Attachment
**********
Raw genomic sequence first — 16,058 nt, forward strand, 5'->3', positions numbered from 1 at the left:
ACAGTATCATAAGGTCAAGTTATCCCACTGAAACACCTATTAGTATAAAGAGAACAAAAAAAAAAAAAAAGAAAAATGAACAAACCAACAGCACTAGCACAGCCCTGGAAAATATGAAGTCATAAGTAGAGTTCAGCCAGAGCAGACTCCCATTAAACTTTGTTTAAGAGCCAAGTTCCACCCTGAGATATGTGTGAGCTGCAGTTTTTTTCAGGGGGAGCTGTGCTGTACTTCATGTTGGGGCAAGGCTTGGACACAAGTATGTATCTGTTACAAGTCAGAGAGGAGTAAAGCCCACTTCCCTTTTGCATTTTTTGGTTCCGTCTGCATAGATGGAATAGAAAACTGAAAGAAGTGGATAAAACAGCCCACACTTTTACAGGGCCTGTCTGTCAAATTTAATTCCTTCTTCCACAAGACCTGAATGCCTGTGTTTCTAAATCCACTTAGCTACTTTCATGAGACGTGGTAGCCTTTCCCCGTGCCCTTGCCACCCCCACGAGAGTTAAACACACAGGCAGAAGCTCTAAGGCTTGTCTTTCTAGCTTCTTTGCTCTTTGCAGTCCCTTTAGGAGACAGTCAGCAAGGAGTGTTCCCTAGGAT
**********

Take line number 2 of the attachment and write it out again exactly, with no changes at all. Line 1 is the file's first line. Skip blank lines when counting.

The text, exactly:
ACAGTATCATAAGGTCAAGTTATCCCACTGAAACACCTATTAGTATAAAGAGAACAAAAAAAAAAAAAAAGAAAAATGAACAAACCAACAGCACTAGCACAGCCCTGGAAAATATGAAGTCATAAGTAGAGTTCAGCCAGAGCAGACTCCCATTAAACTTTGTTTAAGAGCCAAGTTCCACCCTGAGATATGTGTGAGCTGCAGTTTTTTTCAGGGGGAGCTGTGCTGTACTTCATGTTGGGGCAAGGCTTGGACACAAGTATGTATCTGTTACAAGTCAGAGAGGAGTAAAGCCCACTTCCCTTTTGCATTTTTTGGTTCCGTCTGCATAGATGGAATAGAAAACTGAAAGAAGTGGATAAAACAGCCCACACTTTTACAGGGCCTGTCTGTCAAATTTAATTCCTTCTTCCACAAGACCTGAATGCCTGTGTTTCTAAATCCACTTAGCTACTTTCATGAGACGTGGTAGCCTTTCCCCGTGCCCTTGCCACCCCCACGAGAGTTAAACACACAGGCAGAAGCTCTAAGGCTTGTCTTTCTAGCTTCTTTGCTCTTTGCAGTCCCTTTAGGAGACAGTCAGCAAGGAGTGTTCCCTAGGAT